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Clinton becomes first woman to win major party nomination

The delegates from Wisconsin cast their votes for President of the United States during the second day of the Democratic National Convention in Philadelphia , Tuesday, July 26, 2016. (AP Photo/Mary Altaffer)

PHILADELPHIA — Hillary Clinton made history on Tuesday in becoming the first woman of a major party to be nominated for president of the United States at the Democratic National Convention.

The nomination came a day after Clinton and Bernie Sanders’ camps worked hard to unite supporters— and Sanders himself delivered a message of unity.

South Dakota clinched the nomination for Clinton.

Sanders joined the Vermont delegation as it cast four of its 26 votes for Clinton, after Clinton had already clinched the nomination.

The Vermont senator then took to the microphone and moved that the convention nominate Clinton by voice vote.

“I vote Hillary Clinton be selected the nominee,” he said.

Former Democratic presidential candidate Vermont Senator Bernie Sanders is greeted by the delegation from Vermont during the roll call on Day 2 of the Democratic National Convention at the Wells Fargo Center in Philadelphia, Pennsylvania, July 26, 2016. /
Former Democratic presidential candidate Vermont Senator Bernie Sanders is greeted by the delegation from Vermont during the roll call on Day 2 of the Democratic National Convention at the Wells Fargo Center in Philadelphia, Pennsylvania, July 26, 2016. / AFP PHOTO / Timothy A. CLARYTIMOTHY A. CLARY/AFP/Getty Images

Many states allowed Sanders’ delegates to announce their votes, including Sanders’ brother Larry, who offered an emotional tribute to their parents as he cast the vote for Democrats Abroad.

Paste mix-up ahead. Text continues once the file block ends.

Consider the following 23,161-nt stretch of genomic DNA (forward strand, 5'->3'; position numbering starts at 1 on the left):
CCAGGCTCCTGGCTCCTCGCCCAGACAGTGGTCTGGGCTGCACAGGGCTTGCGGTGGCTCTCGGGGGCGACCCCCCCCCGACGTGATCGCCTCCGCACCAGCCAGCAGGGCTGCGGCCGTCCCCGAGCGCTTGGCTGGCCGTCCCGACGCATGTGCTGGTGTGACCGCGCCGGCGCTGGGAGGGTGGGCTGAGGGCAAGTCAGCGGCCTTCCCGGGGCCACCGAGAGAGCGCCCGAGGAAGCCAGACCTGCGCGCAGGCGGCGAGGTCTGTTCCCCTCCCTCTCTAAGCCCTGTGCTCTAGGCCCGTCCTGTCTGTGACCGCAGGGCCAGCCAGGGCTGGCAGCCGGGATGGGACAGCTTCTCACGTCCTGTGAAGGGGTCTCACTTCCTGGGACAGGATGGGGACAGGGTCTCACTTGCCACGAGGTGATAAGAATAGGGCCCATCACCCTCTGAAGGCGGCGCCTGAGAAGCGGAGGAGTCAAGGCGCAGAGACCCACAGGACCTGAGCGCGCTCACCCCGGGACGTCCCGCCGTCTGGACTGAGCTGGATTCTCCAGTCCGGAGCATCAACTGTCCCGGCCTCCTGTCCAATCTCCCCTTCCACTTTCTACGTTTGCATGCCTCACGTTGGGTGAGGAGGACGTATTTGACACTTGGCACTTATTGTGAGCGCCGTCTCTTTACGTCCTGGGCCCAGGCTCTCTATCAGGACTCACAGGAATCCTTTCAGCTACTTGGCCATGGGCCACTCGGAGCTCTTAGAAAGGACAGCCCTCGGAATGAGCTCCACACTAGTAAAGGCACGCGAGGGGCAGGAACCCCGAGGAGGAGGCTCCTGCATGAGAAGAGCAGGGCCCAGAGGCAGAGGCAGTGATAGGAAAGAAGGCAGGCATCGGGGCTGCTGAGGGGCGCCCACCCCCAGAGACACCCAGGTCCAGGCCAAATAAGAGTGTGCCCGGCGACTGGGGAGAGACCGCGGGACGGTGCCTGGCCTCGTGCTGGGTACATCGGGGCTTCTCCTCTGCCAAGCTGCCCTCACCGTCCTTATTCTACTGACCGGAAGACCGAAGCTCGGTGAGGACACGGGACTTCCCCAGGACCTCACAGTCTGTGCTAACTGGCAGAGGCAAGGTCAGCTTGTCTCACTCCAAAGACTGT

Illinois House Speaker Mike Madigan took the mic when it was Illinois’ turn to cast its vote, calling the state the home to President Obama, Sen. Dick Durbin and Rep. Tammy Duckworth.

Then, as a sign of unity in a state with plenty of Sanders supporters, Madigan handed over the mic to Clem Balanoff, who ran Sanders’ campaign in Illinois. Balanoff called Sanders “a true progressive and the author of the new political revolution.”

When it was time for Clinton’s longtime friend, Betsy Ebeling, to cast her home state votes, there were tears in her eyes: “This one’s for you, Hil.”

Illinois cast 98 votes for Clinton and 74 for Sanders.

Clinton will officially accept the nomination on Thursday.

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Maryland Sen. Barbara Mikulski — the longest serving woman in Congress – delivered the first nominating speech for Clinton: “She wants to break the barriers to opportunity so you won’t have barriers.”

“With Hillary Clinton as president and a strong Senate majority by her side, we’ll keep the American Dream alive for a new generation. And that torch in the harbor of the city in which I live, it won’t flicker, it won’t fade, it will burn brightly in the heart of every American.”

Hawaii Rep. Tulsi Gabbard delivered Sanders’ nominating speech. “Because this is a movement fueled by love, it can never be stopped or defeated,” Gabbard said.

There was talk of unity by Paul Feeney, Sanders’ Massachusetts and Connecticut director, who pointed out that Clinton supporters raised “Bernie” signs as Sanders took the stage on Monday night.

“We should be proud to not only share this moment together but to truly build this movement together,” Feeney said to some boos.

There were more “Hillary” chants in the arena than Monday, when many Sanders supporters booed speakers. Many on Tuesday carried signs that read “A future to believe in,” and “Do the most good.”